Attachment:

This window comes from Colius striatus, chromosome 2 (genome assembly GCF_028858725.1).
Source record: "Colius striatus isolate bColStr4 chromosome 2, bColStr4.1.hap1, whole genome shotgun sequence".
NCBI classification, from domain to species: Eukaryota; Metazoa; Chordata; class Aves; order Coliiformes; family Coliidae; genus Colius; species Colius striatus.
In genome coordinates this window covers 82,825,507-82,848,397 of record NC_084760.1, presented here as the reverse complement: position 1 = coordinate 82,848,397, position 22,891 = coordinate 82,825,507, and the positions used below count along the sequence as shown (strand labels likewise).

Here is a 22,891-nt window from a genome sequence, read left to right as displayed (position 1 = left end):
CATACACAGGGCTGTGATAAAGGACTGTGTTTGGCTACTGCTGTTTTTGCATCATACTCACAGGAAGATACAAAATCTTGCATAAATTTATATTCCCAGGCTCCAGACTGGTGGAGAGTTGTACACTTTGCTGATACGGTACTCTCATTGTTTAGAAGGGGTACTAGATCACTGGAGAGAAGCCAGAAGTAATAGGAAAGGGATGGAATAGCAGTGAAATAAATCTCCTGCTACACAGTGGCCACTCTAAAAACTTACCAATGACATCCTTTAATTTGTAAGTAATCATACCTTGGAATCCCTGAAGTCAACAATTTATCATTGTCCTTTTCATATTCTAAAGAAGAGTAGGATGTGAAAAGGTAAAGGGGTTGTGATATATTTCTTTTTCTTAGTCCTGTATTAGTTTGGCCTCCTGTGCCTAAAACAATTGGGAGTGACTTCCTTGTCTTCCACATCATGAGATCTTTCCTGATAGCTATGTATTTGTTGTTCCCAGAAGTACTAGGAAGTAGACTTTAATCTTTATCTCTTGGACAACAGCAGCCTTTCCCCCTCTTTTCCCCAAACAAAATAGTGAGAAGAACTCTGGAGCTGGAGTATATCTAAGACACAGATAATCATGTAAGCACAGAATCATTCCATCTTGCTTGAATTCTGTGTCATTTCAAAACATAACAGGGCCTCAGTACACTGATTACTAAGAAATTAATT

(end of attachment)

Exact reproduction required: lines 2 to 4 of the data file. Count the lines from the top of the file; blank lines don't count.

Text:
Source record: "Colius striatus isolate bColStr4 chromosome 2, bColStr4.1.hap1, whole genome shotgun sequence".
NCBI classification, from domain to species: Eukaryota; Metazoa; Chordata; class Aves; order Coliiformes; family Coliidae; genus Colius; species Colius striatus.
In genome coordinates this window covers 82,825,507-82,848,397 of record NC_084760.1, presented here as the reverse complement: position 1 = coordinate 82,848,397, position 22,891 = coordinate 82,825,507, and the positions used below count along the sequence as shown (strand labels likewise).